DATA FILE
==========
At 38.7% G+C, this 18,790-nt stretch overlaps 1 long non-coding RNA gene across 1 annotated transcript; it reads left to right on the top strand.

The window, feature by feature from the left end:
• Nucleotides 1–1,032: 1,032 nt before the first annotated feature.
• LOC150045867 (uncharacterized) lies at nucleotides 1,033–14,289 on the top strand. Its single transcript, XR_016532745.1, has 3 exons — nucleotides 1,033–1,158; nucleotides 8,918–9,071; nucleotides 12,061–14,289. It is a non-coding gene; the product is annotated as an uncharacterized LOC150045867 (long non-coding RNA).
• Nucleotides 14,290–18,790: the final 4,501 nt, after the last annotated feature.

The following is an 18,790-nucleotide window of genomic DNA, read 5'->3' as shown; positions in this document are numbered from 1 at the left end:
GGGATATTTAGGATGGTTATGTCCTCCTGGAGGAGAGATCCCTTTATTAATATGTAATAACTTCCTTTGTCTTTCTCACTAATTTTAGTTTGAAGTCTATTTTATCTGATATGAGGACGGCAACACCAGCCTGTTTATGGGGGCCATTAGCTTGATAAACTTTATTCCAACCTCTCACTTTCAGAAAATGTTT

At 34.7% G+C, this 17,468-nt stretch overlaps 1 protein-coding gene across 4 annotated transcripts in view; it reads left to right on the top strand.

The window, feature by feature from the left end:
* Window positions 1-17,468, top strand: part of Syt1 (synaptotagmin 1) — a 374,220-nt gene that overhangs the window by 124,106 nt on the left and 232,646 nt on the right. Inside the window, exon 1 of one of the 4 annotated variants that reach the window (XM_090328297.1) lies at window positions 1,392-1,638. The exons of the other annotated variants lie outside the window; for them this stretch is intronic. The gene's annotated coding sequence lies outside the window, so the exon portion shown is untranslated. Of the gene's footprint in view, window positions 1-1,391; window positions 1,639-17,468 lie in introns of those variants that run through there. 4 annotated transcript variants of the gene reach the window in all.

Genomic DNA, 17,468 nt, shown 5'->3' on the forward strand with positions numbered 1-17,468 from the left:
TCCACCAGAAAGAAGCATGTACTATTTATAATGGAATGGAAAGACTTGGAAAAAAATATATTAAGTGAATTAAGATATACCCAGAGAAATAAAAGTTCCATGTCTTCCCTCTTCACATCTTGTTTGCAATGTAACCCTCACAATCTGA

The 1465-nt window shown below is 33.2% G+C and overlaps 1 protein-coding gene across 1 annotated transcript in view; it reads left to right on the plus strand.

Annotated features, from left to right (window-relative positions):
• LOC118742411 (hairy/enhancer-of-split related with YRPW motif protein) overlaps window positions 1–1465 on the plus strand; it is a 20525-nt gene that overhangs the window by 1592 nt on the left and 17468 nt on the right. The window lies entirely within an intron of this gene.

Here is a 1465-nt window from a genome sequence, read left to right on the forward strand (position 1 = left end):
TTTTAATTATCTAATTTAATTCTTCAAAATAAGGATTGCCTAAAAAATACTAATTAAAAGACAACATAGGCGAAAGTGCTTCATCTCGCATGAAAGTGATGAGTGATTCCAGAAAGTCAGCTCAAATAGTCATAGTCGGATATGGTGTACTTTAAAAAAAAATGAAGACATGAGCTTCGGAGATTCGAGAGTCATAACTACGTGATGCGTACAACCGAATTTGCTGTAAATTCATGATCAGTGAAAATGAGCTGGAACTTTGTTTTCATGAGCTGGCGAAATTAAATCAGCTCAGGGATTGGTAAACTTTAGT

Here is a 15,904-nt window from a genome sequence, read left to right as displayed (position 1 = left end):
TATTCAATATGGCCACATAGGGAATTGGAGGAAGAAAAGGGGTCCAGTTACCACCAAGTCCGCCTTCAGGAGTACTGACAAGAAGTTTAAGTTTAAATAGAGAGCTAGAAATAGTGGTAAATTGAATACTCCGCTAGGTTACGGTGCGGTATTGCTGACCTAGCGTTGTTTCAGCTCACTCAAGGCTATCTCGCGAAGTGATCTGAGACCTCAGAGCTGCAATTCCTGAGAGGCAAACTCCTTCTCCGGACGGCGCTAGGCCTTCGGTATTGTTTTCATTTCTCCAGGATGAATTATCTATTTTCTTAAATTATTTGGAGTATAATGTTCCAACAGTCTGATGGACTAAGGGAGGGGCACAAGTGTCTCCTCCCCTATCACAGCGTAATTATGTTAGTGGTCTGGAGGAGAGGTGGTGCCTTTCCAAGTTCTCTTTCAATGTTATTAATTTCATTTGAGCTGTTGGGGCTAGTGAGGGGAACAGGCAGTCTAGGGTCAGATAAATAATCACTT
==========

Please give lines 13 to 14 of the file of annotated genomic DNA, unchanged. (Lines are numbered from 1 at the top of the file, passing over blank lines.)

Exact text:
The 1465-nt window shown below is 33.2% G+C and overlaps 1 protein-coding gene across 1 annotated transcript in view; it reads left to right on the plus strand.

Annotated features, from left to right (window-relative positions):